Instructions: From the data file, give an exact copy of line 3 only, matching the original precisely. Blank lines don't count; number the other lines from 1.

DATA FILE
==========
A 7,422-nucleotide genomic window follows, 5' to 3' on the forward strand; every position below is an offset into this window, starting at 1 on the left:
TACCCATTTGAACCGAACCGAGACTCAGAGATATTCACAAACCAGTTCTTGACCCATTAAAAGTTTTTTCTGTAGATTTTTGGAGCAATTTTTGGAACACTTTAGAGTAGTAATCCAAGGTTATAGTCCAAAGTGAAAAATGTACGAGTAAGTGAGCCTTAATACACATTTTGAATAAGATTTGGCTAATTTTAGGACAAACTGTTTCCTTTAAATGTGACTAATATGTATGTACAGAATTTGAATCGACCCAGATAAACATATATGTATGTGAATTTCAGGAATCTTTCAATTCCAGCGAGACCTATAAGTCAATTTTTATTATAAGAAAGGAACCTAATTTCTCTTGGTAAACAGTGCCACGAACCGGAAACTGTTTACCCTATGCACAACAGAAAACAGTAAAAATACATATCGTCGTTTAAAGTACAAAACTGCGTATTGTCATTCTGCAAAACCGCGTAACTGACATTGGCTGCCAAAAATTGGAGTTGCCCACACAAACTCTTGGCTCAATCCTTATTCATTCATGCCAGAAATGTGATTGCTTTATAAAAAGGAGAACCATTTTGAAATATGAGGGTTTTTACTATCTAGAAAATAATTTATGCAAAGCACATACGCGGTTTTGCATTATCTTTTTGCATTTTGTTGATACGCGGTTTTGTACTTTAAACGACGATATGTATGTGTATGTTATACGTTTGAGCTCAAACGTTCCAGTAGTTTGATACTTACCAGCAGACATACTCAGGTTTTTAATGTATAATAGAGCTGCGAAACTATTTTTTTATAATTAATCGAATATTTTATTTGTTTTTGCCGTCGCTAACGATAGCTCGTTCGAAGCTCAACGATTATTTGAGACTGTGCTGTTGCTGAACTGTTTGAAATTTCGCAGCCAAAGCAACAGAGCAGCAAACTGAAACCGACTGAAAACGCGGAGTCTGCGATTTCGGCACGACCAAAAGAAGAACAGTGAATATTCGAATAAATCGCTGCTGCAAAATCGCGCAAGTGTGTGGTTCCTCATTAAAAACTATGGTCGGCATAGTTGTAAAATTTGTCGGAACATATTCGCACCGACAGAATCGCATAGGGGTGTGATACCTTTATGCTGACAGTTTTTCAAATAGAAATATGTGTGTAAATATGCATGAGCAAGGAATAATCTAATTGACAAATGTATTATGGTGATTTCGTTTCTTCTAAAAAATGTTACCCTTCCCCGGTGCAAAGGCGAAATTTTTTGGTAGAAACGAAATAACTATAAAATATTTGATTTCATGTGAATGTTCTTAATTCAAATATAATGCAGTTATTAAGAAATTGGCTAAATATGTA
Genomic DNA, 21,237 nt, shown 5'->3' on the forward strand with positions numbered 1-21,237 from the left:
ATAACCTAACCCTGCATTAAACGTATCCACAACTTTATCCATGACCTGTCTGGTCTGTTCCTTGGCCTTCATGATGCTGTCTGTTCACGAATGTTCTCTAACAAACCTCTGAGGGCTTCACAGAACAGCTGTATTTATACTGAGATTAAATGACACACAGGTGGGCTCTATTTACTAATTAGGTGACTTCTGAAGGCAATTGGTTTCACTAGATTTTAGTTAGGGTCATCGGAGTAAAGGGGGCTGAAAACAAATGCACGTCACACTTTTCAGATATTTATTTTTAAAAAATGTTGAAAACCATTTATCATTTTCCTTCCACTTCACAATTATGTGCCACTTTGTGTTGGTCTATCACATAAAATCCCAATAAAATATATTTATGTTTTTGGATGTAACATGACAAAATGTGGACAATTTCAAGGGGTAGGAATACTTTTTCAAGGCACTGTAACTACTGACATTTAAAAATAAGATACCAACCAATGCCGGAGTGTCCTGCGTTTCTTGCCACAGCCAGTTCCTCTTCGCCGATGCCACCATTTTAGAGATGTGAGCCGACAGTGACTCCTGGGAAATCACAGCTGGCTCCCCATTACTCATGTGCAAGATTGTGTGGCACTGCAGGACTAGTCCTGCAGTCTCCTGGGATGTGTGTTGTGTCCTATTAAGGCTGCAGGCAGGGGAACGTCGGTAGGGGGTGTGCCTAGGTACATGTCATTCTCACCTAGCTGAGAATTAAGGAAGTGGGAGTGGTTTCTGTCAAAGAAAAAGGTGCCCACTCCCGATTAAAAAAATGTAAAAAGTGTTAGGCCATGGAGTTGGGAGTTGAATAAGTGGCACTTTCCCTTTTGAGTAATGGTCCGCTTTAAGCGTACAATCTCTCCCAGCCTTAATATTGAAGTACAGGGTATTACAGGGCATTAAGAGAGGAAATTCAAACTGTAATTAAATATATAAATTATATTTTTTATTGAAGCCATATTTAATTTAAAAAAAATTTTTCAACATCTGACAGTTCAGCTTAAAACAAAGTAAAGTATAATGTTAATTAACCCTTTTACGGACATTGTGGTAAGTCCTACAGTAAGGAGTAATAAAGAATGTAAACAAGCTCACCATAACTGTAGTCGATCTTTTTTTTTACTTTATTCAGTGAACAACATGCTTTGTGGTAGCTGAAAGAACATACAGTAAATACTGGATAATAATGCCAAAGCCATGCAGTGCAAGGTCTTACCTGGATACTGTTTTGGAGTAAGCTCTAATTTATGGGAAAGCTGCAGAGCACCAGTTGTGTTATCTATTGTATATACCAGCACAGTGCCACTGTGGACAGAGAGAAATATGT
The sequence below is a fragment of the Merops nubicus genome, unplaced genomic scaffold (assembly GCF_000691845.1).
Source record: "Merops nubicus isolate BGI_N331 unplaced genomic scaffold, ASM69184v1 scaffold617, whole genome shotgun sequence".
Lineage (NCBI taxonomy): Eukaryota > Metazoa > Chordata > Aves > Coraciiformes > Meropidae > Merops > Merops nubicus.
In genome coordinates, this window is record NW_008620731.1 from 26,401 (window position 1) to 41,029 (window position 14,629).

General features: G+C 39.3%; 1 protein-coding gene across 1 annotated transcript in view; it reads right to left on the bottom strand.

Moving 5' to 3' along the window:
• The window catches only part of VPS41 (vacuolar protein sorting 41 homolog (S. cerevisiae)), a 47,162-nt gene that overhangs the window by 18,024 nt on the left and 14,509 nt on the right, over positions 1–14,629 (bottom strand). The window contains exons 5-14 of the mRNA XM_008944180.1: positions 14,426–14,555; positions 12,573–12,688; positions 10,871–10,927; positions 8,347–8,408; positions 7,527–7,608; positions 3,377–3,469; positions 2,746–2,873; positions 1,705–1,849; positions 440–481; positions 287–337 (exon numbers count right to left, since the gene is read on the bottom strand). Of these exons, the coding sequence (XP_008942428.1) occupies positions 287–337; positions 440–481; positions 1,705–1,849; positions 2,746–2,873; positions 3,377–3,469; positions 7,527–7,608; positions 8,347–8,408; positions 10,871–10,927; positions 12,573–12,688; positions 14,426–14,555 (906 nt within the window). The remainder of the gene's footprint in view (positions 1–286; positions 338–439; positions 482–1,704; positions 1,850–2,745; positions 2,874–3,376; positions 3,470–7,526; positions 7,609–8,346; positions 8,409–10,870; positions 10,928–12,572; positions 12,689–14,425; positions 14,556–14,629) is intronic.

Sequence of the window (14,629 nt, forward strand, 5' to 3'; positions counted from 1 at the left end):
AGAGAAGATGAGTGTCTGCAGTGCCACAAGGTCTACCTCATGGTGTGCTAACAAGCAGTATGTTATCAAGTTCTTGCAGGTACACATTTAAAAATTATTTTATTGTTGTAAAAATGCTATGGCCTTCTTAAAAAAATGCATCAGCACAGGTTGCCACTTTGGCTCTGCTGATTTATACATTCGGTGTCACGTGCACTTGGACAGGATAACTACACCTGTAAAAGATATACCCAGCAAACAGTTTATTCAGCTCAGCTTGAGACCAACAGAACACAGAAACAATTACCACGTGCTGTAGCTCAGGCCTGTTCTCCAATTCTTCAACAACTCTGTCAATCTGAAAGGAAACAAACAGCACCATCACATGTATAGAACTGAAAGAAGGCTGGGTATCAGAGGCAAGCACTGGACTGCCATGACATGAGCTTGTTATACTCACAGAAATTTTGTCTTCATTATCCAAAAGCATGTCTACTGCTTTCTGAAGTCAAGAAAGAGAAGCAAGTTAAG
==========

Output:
Genomic DNA, 21,237 nt, shown 5'->3' on the forward strand with positions numbered 1-21,237 from the left: